- Cox and AT&T are the primary residential broadband companies serving New Orleans.
- The average Internet speed in New Orleans is 30.3 Mbps according to the latest speed test data.
- Business broadband options are surprisingly robust in New Orleans, including a variety of smaller companies specialized in local industries.
Best Residential Internet Providers
Picking the best provider in New Orleans ultimately comes down to the “cable vs DSL” question. While Cox and AT&T both offer residential fiber in certain areas, most of New Orleans residents simply have to choose between these older network types.
Cox Communications - Top Pick
- Pricing: $2999 - $8999
- Max Down: 300 Mbps
- Max Up: 30 Mbps
Cox’s hybrid fiber-coaxial network provides among the best widely-available speeds in the area. The data caps aren’t as cord-cutter friendly as they could be, but will work for the average single user’s Netflix and Twitch habit. Their real value is for TV subscribers, who get access to their comprehensive and flexible premium channel packages.
AT&T Internet - Runner Up
- Pricing: $3000 - $4000
- Max Down: 1,000 Mbps
- Max Up: 1,000 Mbps
AT&T Internet uses their FTTN (Fiber to the Node) DSL network to offer coverage to virtually everyone within city limits. If you can get a landline phone, you can probably get service from this provider, and their pricing is surprisingly affordable.
Residential Internet Providers Available in New Orleans
Here’s a quick overview of all the options available for home and apartment Internet in New Orleans.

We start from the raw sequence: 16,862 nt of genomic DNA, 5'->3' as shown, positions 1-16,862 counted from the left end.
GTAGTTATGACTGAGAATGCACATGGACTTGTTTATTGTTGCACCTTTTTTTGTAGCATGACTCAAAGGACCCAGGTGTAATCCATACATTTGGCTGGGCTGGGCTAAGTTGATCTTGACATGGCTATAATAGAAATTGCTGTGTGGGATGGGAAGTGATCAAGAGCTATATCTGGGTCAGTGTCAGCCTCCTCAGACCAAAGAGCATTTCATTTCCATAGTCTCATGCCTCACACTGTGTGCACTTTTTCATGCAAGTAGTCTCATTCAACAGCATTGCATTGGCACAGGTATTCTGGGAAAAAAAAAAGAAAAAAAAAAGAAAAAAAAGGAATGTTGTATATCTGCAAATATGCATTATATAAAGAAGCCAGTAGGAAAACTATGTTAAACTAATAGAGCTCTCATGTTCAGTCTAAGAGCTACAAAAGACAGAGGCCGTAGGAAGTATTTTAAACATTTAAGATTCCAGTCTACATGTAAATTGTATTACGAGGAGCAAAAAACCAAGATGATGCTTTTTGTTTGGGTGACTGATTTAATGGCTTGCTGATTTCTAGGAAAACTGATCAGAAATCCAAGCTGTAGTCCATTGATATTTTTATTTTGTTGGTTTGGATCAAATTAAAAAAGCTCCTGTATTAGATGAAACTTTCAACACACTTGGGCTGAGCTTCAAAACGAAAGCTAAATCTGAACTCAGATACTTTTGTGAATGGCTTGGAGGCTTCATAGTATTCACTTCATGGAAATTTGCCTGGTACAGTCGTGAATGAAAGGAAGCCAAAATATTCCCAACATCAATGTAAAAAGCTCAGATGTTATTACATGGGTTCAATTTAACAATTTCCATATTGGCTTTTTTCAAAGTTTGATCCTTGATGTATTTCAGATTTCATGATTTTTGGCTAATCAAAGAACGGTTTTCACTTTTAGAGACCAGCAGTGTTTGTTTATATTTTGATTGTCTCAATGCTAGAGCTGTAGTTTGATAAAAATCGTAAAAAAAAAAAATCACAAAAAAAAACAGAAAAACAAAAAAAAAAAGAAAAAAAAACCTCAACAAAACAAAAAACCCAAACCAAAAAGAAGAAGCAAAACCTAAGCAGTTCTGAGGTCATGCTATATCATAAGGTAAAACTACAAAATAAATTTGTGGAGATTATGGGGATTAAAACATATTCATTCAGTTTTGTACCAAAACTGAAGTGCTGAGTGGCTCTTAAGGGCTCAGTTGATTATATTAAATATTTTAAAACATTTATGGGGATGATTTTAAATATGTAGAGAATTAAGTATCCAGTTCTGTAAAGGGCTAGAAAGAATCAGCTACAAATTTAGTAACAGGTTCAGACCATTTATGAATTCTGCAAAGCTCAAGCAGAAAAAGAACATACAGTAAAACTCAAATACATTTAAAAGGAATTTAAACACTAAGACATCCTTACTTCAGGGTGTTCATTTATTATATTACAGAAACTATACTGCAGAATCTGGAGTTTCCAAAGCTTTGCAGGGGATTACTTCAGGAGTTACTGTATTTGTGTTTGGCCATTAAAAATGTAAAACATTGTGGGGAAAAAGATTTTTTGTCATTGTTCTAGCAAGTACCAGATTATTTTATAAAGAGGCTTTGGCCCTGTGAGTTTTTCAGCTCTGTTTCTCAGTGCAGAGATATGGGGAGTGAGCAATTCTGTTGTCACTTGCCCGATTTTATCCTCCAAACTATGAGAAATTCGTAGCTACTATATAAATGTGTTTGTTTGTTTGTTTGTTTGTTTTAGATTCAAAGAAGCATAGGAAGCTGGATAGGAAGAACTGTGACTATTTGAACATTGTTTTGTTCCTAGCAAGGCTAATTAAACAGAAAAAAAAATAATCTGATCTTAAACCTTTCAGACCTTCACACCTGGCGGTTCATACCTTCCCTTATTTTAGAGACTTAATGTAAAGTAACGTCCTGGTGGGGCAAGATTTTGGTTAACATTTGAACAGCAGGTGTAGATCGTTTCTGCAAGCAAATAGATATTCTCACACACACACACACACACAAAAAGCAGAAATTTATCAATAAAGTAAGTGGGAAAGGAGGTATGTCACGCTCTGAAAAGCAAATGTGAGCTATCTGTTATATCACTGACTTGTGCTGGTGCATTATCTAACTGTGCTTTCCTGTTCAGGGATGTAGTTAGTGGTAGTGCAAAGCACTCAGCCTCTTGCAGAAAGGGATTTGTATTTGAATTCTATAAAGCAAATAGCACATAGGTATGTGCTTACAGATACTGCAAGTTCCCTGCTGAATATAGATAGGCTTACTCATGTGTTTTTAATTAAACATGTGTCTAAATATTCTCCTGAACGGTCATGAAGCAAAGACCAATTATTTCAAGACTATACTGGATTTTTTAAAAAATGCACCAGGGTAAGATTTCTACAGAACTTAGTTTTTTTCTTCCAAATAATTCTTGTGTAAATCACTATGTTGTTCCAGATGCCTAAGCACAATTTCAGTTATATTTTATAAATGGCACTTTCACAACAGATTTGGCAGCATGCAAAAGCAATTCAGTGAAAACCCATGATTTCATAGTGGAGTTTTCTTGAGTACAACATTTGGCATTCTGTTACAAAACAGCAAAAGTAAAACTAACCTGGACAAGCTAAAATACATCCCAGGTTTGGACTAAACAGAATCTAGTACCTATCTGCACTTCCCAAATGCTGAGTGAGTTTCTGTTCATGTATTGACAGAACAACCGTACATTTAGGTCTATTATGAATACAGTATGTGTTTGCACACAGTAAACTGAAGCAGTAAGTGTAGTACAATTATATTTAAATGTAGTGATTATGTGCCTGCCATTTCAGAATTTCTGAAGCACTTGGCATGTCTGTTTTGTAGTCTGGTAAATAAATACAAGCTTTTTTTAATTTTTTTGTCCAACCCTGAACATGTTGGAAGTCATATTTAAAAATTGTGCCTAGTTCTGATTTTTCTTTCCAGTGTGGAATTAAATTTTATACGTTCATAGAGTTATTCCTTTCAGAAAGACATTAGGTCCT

|$3000+|| 87% |
|$2999+|| 96% |
|$5999+|| 100% |
|$5000+|| 100% |
|$5000+|| 1% |
Best Business Internet Providers
Business options abound in New Orleans, although the area isn’t without some dark spots and infrastructure challenges.
AT&T Internet - Business Pick
- Max Down: 1,000 Mbps
- Max Up: 1,000 Mbps
AT&T Business Internet is a good value for small businesses that rely on their Internet connection for mission-critical uses like running credit card transactions. Enterprise clients should consider some of the more scalable providers below, but AT&T is more than enough for baseline needs.
Business Internet Providers Available in New Orleans
Keep in mind that some providers only serve specialized industries or areas. You can use our broadband search tool to see which companies offer plans at your business location.
|$5000+|| 74% |
|$8900+|| 48% |
|N/A|| 5% |
|$6999+|| 89% |
|$9999+|| 100% |
|N/A|| 100% |
|$5000+|| 5% |
|N/A|| 7% |
Map of Broadband Internet Competition in New Orleans
As with everything in New Orleans, every neighborhood does not have equal access to the best amenities. In the map below, you can see which districts and blocks have multiple options, and which have only one or two.
Provider Competition Map
New Orleans Internet Speed Overview
We found the average speed to be 30.3 Mbps in New Orleans, while the top speed available in select areas is 72.46 Mbps.
|Average Speed||90th Percentile Speed|
|30.3 Mbps||72.46 Mbps|
Average Residential download speeds within New Orleans
Top Factors to Consider When Shopping for Internet Service in New Orleans